Most Internet memes have the shelf life of a banana, and trying to capture these memes in traditional forms like publishing or television is often an exercise in "too little, too late, no one cares anymore."
The trouble is that in too many cities and towns, we no longer have a village square except in the form of enclosed spaces owned by profit-seeking corporations. What happened to that protester said a lot more about our privatized idea of community than it does about that one particular incident.
The DoJ lawsuit might make things more difficult for those who have based their business models on paper books, but it could well be a boon to smaller publishers, authors, and--most importantly of all--readers.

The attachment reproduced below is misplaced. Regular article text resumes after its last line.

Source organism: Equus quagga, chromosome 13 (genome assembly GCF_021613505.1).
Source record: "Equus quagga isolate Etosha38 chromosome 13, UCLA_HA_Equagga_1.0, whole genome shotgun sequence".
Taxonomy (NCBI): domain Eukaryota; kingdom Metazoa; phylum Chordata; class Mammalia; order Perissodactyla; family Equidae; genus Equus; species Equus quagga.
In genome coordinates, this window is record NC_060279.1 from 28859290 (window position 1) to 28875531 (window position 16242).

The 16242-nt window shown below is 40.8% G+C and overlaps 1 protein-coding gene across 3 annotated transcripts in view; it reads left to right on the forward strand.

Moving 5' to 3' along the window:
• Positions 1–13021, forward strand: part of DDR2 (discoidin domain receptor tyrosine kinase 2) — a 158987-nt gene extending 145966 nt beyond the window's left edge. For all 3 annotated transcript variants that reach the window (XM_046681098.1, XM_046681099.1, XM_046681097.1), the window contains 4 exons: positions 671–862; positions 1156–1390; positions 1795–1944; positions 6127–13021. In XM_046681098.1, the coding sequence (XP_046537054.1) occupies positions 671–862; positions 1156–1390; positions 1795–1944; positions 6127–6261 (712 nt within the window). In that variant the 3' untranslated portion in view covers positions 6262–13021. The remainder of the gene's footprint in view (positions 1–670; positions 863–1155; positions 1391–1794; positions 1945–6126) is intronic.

It's not possible for Amazon to both (1) sell e-books at a loss in order to reap big profits on Kindle devices, and (2) sell Kindles at a loss to reap big profits on e-books. It may be doing 1 or it may be doing 2, but it can't be doing both at the same time.
The fact is the digital train has already long left the station and we, those of us who call ourselves writers and artists, have an obligation to get on board so we might impact the nature of the trip.